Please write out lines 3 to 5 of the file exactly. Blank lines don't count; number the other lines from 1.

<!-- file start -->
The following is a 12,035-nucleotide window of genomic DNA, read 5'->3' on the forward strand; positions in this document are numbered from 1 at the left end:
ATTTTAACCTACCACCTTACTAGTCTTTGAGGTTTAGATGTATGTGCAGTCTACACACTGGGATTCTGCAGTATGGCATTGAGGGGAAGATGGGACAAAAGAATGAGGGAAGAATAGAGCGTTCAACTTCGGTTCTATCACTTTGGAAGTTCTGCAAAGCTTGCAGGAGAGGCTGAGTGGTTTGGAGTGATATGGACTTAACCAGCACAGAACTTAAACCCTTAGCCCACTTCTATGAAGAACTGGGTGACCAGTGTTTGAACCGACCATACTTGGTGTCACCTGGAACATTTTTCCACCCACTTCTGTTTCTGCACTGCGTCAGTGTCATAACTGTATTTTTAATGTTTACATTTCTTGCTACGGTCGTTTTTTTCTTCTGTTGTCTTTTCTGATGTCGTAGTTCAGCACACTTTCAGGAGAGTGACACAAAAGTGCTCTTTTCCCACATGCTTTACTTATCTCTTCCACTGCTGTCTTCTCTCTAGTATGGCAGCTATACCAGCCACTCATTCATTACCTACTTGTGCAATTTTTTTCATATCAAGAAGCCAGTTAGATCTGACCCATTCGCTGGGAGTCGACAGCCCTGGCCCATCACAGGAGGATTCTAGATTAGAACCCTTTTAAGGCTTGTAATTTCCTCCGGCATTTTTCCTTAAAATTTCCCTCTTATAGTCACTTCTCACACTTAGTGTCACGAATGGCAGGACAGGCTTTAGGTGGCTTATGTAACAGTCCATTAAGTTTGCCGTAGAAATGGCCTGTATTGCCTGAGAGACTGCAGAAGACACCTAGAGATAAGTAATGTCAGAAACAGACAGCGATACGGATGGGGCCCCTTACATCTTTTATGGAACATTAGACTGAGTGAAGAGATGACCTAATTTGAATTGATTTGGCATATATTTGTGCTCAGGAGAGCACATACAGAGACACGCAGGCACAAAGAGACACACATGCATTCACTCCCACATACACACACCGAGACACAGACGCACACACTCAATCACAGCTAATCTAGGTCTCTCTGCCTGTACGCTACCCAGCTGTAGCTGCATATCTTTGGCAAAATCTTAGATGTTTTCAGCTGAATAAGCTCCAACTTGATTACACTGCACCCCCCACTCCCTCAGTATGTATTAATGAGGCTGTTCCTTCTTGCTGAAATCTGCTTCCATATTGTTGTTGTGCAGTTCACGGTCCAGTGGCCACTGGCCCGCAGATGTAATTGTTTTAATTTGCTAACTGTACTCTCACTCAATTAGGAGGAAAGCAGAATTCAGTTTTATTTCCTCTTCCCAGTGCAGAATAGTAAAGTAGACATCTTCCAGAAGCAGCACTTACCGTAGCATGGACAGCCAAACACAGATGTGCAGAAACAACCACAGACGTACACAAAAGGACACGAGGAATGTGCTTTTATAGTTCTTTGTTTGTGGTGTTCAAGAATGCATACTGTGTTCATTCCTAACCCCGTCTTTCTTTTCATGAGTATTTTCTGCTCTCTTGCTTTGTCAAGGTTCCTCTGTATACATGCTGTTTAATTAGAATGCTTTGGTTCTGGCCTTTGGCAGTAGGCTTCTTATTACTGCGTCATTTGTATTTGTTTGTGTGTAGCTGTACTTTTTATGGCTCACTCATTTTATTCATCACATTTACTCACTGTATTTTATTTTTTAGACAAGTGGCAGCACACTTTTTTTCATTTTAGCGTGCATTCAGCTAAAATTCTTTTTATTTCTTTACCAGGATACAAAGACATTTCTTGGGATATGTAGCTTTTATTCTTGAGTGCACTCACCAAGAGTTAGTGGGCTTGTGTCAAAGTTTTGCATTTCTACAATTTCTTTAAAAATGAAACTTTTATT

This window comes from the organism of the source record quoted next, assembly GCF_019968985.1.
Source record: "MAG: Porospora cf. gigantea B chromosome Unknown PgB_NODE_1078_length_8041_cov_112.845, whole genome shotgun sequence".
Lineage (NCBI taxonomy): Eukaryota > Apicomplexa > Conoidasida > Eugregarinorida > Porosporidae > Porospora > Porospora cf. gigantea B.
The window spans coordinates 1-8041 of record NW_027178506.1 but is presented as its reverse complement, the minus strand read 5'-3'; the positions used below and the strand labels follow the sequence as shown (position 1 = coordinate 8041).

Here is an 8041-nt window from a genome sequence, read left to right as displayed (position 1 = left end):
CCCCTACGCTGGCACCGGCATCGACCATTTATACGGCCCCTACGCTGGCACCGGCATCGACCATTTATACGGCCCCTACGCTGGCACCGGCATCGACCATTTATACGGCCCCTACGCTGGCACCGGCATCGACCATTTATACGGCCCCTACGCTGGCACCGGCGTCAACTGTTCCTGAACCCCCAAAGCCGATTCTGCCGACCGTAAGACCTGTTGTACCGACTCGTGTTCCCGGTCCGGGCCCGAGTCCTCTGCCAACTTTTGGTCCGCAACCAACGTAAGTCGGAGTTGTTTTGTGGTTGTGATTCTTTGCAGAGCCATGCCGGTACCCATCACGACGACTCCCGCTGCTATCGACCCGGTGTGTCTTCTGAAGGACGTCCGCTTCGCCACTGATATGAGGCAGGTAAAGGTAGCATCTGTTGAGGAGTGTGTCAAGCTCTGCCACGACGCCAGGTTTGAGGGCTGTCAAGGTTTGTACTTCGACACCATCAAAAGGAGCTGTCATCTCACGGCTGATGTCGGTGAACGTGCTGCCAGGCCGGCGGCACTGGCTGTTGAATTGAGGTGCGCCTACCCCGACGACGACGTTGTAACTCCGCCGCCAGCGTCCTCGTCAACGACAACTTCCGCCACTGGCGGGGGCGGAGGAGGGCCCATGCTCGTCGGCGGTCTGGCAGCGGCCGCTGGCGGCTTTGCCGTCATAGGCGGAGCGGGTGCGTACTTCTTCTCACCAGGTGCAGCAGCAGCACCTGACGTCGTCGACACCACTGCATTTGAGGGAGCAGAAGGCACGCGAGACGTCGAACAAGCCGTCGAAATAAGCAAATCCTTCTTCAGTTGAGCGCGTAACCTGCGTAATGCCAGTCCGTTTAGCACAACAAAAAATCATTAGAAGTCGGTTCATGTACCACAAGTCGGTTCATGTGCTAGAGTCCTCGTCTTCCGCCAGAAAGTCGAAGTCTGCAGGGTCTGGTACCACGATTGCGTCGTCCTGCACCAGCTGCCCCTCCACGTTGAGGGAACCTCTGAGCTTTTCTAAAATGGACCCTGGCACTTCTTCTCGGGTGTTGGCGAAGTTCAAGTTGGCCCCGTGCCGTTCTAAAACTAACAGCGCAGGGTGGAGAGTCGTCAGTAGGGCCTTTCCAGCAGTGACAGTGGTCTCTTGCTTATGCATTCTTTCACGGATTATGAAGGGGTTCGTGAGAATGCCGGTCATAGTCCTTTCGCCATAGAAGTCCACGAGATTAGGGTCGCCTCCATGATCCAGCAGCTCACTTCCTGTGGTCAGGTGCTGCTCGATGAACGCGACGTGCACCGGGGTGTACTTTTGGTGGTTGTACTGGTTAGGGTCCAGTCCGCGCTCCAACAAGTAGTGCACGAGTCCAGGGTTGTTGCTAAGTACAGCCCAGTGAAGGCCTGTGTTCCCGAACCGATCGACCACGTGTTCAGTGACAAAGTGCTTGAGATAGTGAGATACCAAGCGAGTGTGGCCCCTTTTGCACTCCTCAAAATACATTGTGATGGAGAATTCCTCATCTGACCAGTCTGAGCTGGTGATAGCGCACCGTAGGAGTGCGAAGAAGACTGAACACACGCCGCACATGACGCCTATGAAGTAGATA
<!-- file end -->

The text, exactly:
This window comes from the organism of the source record quoted next, assembly GCF_019968985.1.
Source record: "MAG: Porospora cf. gigantea B chromosome Unknown PgB_NODE_1078_length_8041_cov_112.845, whole genome shotgun sequence".
Lineage (NCBI taxonomy): Eukaryota > Apicomplexa > Conoidasida > Eugregarinorida > Porosporidae > Porospora > Porospora cf. gigantea B.